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Youths paint state's first 4-H barn quilt
Over the past two or three years, large quilt blocks have begun to blanket the barns of Kentucky and many surrounding states. With more than 300 barns now decorated in the state, the movement is difficult to ignore, and now 4-H youths are getting involved.
When Tammy Reams, University of Kentucky 4-H youth development program assistant in Boone County, saw a story in a recent issue of the UK College of Agriculture's magazine about quilt blocks on barns in Madison County, the wheels started turning in her head, and she knew she wanted 4-H'ers to get involved.
"It's really a matter of community service," she said. "We try to instill that value in the children in all our programs. This is a team project that supports agritourism in our county, and it helps the kids understand how they can impact that."
Nine 4-H'ers gathered recently at the Boone County Cooperative Extension Service office for a week-long project painting an Iowa Star quilt block on an 8-foot -by-8-foot board. The block will hang at the county's fairgrounds in time for the 2008 Boone County Fair.
Reams wanted to incorporate the 4-H logo in the block, so she added the clover in the center and used bright colors to draw attention to the design.
Current Past President of the Florence Women's Club Joyce Foley started off the week of painting with a discussion about the history of barn board quilts in Boone County. She said 19 barns in the county currently boast the quilt boards, with two or three more nearing completion. Foley said the women's club took an active role in enlarging the quilt trail because they feel it's important to preserve their heritage "one barn at a time."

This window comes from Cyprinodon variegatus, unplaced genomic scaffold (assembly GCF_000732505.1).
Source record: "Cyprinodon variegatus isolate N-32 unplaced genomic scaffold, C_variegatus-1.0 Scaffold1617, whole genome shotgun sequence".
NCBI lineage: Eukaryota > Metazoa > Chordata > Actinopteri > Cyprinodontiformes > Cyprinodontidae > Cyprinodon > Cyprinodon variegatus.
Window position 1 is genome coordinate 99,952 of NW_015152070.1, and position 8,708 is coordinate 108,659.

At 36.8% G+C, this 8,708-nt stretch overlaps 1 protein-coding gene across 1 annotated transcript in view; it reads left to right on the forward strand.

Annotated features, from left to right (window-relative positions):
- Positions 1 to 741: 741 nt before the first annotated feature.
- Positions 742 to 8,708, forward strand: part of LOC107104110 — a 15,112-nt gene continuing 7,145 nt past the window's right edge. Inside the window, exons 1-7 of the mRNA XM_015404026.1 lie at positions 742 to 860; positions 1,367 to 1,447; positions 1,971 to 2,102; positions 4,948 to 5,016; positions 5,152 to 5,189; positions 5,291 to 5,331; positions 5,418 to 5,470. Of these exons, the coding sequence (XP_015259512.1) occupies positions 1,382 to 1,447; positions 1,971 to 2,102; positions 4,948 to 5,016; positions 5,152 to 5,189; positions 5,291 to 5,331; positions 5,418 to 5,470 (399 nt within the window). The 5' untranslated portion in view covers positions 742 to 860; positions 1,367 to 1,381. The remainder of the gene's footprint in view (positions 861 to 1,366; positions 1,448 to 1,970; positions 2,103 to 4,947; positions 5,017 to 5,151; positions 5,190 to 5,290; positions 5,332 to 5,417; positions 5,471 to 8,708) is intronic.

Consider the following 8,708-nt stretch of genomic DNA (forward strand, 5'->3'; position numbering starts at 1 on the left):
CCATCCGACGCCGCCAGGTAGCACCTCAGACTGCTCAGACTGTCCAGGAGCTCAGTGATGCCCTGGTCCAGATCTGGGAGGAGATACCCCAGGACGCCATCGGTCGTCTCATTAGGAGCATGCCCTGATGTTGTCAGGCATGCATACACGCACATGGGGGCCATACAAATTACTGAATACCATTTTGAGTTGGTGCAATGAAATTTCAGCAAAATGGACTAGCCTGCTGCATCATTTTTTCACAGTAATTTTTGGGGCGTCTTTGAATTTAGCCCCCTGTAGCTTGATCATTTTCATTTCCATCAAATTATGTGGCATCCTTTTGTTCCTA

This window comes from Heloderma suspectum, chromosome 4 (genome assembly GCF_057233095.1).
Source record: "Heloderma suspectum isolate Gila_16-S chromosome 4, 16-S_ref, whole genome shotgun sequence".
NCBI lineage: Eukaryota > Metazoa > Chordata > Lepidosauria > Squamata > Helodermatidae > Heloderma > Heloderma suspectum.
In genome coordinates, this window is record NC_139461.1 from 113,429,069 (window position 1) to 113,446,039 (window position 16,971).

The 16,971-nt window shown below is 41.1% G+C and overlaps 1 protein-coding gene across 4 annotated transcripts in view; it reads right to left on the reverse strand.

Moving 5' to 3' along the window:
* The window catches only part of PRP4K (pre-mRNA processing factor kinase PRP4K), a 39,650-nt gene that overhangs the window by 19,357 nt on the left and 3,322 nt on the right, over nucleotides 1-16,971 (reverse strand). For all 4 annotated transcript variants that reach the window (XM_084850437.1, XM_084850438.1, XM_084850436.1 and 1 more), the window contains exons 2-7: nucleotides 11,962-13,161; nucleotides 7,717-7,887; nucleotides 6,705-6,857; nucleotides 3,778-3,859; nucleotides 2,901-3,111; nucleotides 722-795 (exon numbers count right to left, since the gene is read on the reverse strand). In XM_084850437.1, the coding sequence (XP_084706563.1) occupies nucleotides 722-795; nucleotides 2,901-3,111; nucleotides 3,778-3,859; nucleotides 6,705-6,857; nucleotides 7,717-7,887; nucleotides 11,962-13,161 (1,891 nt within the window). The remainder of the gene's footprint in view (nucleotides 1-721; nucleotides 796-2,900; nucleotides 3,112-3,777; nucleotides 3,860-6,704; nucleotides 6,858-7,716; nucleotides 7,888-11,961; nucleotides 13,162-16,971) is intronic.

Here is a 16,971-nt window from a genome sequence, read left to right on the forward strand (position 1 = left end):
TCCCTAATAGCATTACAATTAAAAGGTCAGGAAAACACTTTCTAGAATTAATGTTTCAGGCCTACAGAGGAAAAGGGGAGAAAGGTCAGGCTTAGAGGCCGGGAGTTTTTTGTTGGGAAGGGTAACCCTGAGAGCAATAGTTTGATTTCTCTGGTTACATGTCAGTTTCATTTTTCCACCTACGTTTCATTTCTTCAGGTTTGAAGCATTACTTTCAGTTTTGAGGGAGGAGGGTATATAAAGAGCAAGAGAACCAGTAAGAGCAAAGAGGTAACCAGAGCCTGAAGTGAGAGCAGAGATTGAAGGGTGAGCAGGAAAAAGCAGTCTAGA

"We [also] wanted to involve children, and we wanted to display public art," she said. "We're really hoping to get some future quilters as well. We've been quilting in Boone County for generations, and we hope these students won't think it's too old fashioned, and maybe they'll become quilters."
Foley may get her wish. 4-H'er Dominique Campbell, a high school freshman this fall, participated in the quilt board painting. She said the project has spurred an interest in quilting.
"I've never really done quilting, but it sounds interesting," she said. "I love how it's unusual and not every kid around here gets to do one."
Campbell worked on the painting project with fellow 4-H'ers Cassidy Cupps, Abigail Gambrell, Emily Gambrell, Lauren Hitzfield, Christina Shuffett and Katelyn Trapp.
Boone County 4-H Youth Development Extension Agent Christy Eastwood was supportive of Reams in the project. She believes it's much more than a simple hands-on, community service project.
"It's good for them to be a part of something like this," she said. "They'll be able to drive by it in several years and say ‘hey, I did that project.'"
Reams said other benefits of the project include exposure to local culture, application of quilt making to science, math, language arts and history and the preservation and care of quilts.
The Boone County Fair Board will help the youths hang the quilt board in a prominent place on the Boone County Fairgrounds before the fair in August.
Reams and Eastwood said they hope this project encourages other 4-H groups in the state to paint their own barn board quilt blocks and serve their community's agritourism efforts.
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